Mazuz, Friedmann clash over new state attorney

Although the tensions between Mazuz and Friedmann are not a secret in the legal community, on Monday the wo first exchanged swords in public.

By DAN IZENBERG
May 29, 2007 01:44
4 minute read.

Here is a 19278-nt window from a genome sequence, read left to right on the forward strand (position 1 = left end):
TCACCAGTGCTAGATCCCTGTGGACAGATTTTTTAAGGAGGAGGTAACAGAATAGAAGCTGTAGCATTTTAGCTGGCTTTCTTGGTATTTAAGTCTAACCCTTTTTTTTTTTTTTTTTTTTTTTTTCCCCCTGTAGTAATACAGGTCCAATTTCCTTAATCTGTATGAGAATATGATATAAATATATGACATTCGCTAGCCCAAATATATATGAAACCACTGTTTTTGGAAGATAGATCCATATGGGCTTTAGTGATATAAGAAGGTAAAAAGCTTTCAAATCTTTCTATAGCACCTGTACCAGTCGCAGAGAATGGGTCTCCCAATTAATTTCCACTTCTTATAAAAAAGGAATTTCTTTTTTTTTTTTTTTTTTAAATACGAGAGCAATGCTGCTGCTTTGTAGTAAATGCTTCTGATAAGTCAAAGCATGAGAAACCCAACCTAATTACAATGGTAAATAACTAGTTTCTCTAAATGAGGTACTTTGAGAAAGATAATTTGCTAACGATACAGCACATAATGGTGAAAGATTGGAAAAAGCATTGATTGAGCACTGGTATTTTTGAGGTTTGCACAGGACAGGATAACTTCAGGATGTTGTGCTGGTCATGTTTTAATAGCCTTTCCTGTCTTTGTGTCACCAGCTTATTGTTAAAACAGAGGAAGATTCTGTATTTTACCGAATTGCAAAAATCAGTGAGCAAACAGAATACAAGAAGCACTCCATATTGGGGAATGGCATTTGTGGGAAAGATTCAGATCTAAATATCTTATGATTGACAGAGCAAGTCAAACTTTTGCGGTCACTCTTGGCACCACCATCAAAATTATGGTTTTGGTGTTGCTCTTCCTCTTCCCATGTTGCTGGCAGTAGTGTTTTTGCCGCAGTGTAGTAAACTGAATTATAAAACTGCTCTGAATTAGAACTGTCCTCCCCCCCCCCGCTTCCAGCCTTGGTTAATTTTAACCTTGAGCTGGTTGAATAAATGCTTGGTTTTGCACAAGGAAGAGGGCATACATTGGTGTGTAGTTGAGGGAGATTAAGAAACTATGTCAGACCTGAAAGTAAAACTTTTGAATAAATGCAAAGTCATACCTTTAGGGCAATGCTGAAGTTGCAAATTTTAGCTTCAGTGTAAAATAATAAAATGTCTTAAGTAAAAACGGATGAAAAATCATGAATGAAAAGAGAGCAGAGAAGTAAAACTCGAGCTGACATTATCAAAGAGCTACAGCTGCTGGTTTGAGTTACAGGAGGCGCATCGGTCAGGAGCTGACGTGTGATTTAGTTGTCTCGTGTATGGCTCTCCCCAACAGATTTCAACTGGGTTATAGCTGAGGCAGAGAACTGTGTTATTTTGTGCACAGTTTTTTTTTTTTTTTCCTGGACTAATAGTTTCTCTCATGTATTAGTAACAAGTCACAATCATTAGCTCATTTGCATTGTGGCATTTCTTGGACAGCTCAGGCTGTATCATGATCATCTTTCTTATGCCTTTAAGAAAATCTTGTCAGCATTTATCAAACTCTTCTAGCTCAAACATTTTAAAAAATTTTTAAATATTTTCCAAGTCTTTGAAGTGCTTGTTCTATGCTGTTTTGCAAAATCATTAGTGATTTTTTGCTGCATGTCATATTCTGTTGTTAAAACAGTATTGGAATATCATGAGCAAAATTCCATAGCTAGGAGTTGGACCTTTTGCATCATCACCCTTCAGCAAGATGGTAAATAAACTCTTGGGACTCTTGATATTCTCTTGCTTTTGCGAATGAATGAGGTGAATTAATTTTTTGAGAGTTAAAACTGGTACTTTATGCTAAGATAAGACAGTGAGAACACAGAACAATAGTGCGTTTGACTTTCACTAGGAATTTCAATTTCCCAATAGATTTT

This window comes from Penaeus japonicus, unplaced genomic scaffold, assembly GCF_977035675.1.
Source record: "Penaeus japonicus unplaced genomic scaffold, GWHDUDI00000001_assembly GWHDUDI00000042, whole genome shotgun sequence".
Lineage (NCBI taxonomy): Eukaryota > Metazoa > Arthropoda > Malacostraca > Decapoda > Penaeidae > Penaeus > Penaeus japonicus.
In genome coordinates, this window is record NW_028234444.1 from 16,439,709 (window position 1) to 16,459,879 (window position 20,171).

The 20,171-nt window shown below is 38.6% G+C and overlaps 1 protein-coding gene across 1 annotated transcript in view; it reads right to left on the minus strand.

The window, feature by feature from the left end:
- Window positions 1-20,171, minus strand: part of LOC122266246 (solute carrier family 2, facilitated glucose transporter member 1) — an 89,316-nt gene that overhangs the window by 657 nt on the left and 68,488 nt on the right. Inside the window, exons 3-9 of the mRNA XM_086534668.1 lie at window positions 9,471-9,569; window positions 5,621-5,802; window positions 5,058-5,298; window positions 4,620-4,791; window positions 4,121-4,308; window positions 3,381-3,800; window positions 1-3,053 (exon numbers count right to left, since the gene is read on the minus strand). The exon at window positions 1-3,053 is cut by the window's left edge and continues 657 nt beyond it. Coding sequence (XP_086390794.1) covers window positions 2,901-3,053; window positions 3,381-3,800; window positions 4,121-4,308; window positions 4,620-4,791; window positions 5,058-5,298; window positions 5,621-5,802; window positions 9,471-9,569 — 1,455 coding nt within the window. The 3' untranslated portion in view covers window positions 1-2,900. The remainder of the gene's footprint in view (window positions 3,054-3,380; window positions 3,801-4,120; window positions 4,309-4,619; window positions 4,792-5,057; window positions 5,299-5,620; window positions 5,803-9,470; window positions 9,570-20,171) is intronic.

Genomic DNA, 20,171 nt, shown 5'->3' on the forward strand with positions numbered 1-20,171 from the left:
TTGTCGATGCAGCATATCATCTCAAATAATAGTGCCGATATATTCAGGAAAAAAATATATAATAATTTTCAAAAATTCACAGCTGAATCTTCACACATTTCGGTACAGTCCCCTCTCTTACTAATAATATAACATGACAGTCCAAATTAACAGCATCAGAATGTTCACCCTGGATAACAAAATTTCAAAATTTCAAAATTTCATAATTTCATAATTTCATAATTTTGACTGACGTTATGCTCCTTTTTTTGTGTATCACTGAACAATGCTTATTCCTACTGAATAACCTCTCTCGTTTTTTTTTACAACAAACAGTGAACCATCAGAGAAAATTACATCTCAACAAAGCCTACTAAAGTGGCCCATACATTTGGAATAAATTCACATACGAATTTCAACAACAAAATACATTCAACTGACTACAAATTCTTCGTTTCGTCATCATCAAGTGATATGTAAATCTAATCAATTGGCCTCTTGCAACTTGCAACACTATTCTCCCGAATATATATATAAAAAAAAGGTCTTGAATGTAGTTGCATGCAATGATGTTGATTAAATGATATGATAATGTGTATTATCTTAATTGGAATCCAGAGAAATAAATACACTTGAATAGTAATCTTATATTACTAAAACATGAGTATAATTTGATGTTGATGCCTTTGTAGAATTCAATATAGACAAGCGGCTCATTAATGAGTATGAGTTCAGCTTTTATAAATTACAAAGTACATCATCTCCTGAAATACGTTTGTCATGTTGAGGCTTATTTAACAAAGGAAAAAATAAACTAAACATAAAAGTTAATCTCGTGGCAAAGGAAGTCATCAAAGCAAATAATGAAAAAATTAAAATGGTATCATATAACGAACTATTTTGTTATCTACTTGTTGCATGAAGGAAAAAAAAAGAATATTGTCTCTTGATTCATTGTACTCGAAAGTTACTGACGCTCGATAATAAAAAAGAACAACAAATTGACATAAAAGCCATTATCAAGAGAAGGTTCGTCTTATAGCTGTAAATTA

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Attorney-General Menahem Mazuz and Justice Minister Daniel Friedmann crossed swords for the first time in public on Monday over Friedmann's intention to give politicians much greater leeway in appointing the next state attorney. Speaking at the annual Bar Association conference in Eilat, Mazuz said, "The appointment of the state attorney must be free of all political intervention. The job of the state attorney is entirely professional. He is the chief prosecutor and does not conduct a dialogue with the Knesset." Stung by the public criticism, Friedmann immediately announced that he would hold an impromptu press conference, where he retaliated with a personal swipe at Mazuz. "The attorney-general put the previous justice minister on trial," he told the reporters. "So far, he has only criticized me. I consider myself lucky." Although the tensions between Mazuz and Friedmann are not a secret in the legal community, Monday's comments by the attorney-general, and the sarcastic response by the justice minister, mark the first time that the matter has turned into a public feud. Each man accused the other of dubious motivations regarding their stand on the issue. In the last few years, Friedmann has been highly critical of the Supreme Court and the state prosecution. He has accused the latter of being too active in going after public figures. Friedmann wrote a particularly vitriolic column in the Yediot Aharonot daily after the conviction of the predecessor he referred to in his comment to the reporters, Haim Ramon. Ramon was indicted and convicted on charges of forcibly committing an indecent act. Friedmann accused the state prosecution of deliberately going after Ramon and the court for having convicted him. The dispute between Mazuz and Friedmann relates to the procedures for choosing the state attorney who will replace outgoing State Attorney Eran Shendar this summer. According to the system that was used to choose Shendar, a professional appointments committee headed by Mazuz was charged with recommending a candidate for the job to the justice minister. It was influenced by the new system adopted to appoint the attorney-general in accordance with the recommendation of a committee headed by former Supreme Court President Meir Shamgar. Nevertheless, there is no law determining how the state attorney is to be appointed. Friedmann wants to change the system that was used to appoint Shendar. First of all, he wants to be the one to appoint the Supreme Court justice who will sit on the appointments committee instead of the president of the Supreme Court. More importantly, he wants the committee to recommend more than one candidate for the job and to allow the government to select one of them. Most importantly, he wants to empower the government to propose its own candidates for the job, thus bypassing the appointments committee altogether. In the appointment of Shendar, the committee deferred to the will of Mazuz, who wanted to pick someone he felt he would be able to work with in relative harmony. The relations between his predecessor, Elyakim Rubinstein and the state attorney at the time, Edna Arbel, were rocky and Arbel did not always defer to her senior in the hierarchical chain. Mazuz wanted to make sure this did not happen again. As a result of the changes that Friedmann wants to introduce, no appointments committee has yet been established to choose Shendar's successor. "Any attempt on the part of the political echelon to intervene in the process of choosing the state attorney must raise questions about the motivation for doing so," said Mazuz. "There is no good objective reason for political involvement and there is no could reason at this time to change the procedures for choosing the state attorney. This initiative has no objective justification and I don't know what is behind the justice minister's aim, but what he wants to advance is, in my eyes, utterly mistaken and we must not agree to it." During the press conference, Friedmann was asked about how he and Mazuz got along. "We're still talking," he replied. But he said Mazuz should not have criticized him since he is the attorney-general's superior in the hierarchy. "It is doubly improper when the criticism involves a matter which is due to be discussed in the government, where Mazuz will be free to say whatever he wants," said Friedmann. He argued that the government had chosen the state attorney for 40 years, adding: "I don't think there was ever corruption in this process." On the other hand, he accused Mazuz of objecting to the changes he wanted to introduce because Mazuz wanted to dictate who Shendar's successor would be. "We are talking about a candidate who will be chosen by a committee that Mazuz heads," said Friedmann. "It won't be someone that was picked from the entire community of lawyers or off the street. The way Mazuz sees it, the appointments committee should serve as a rubber stamp for him. He'll pick a man and the committee will rubber-stamp his choice. I think that's going a bit far." Earlier in the morning, outgoing Israel Bar chairman Shlomo Cohen blasted Friedmann for allegedly trying to destroy the legal system. "There is a cultural war raging over the character of Israel as a state of law," he said. "In the darkest and hardest of times, Israel managed to maintain a lively and boisterous democracy. However, what we managed to establish in the hard years, there are those who are now trying to nullify or restrict. The proposals currently being discussed are very worrisome, because it is very hard to build, but very easy to destroy."

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